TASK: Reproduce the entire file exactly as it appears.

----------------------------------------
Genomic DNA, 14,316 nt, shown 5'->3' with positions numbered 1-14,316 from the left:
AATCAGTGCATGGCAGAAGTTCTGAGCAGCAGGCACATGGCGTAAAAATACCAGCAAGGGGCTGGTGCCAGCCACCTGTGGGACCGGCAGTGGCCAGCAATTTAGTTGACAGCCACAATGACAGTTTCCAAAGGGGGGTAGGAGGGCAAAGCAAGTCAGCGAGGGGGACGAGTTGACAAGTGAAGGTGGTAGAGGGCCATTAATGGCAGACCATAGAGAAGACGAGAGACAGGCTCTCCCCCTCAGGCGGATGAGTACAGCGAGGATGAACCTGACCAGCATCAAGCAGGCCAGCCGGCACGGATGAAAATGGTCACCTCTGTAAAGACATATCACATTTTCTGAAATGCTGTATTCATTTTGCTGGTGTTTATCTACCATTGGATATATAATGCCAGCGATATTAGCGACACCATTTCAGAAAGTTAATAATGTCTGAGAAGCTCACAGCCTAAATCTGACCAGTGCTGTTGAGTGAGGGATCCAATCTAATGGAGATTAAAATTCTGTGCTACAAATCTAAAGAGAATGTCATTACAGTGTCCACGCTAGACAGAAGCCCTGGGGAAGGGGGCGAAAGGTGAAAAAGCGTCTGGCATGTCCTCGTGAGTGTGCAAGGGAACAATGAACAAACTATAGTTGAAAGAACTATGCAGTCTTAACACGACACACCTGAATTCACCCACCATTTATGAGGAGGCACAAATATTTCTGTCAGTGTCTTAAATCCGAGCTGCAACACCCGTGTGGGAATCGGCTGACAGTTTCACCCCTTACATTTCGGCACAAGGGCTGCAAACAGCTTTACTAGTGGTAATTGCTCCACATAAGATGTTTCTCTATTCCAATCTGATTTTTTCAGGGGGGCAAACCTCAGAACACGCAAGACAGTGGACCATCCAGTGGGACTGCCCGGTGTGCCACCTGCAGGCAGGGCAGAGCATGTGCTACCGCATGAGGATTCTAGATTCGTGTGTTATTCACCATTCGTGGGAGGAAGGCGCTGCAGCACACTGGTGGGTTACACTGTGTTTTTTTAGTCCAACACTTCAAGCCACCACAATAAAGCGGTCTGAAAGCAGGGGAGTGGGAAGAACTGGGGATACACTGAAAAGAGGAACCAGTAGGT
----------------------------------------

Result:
Genomic DNA, 14,316 nt, shown 5'->3' with positions numbered 1-14,316 from the left:
AATCAGTGCATGGCAGAAGTTCTGAGCAGCAGGCACATGGCGTAAAAATACCAGCAAGGGGCTGGTGCCAGCCACCTGTGGGACCGGCAGTGGCCAGCAATTTAGTTGACAGCCACAATGACAGTTTCCAAAGGGGGGTAGGAGGGCAAAGCAAGTCAGCGAGGGGGACGAGTTGACAAGTGAAGGTGGTAGAGGGCCATTAATGGCAGACCATAGAGAAGACGAGAGACAGGCTCTCCCCCTCAGGCGGATGAGTACAGCGAGGATGAACCTGACCAGCATCAAGCAGGCCAGCCGGCACGGATGAAAATGGTCACCTCTGTAAAGACATATCACATTTTCTGAAATGCTGTATTCATTTTGCTGGTGTTTATCTACCATTGGATATATAATGCCAGCGATATTAGCGACACCATTTCAGAAAGTTAATAATGTCTGAGAAGCTCACAGCCTAAATCTGACCAGTGCTGTTGAGTGAGGGATCCAATCTAATGGAGATTAAAATTCTGTGCTACAAATCTAAAGAGAATGTCATTACAGTGTCCACGCTAGACAGAAGCCCTGGGGAAGGGGGCGAAAGGTGAAAAAGCGTCTGGCATGTCCTCGTGAGTGTGCAAGGGAACAATGAACAAACTATAGTTGAAAGAACTATGCAGTCTTAACACGACACACCTGAATTCACCCACCATTTATGAGGAGGCACAAATATTTCTGTCAGTGTCTTAAATCCGAGCTGCAACACCCGTGTGGGAATCGGCTGACAGTTTCACCCCTTACATTTCGGCACAAGGGCTGCAAACAGCTTTACTAGTGGTAATTGCTCCACATAAGATGTTTCTCTATTCCAATCTGATTTTTTCAGGGGGGCAAACCTCAGAACACGCAAGACAGTGGACCATCCAGTGGGACTGCCCGGTGTGCCACCTGCAGGCAGGGCAGAGCATGTGCTACCGCATGAGGATTCTAGATTCGTGTGTTATTCACCATTCGTGGGAGGAAGGCGCTGCAGCACACTGGTGGGTTACACTGTGTTTTTTTAGTCCAACACTTCAAGCCACCACAATAAAGCGGTCTGAAAGCAGGGGAGTGGGAAGAACTGGGGATACACTGAAAAGAGGAACCAGTAGGT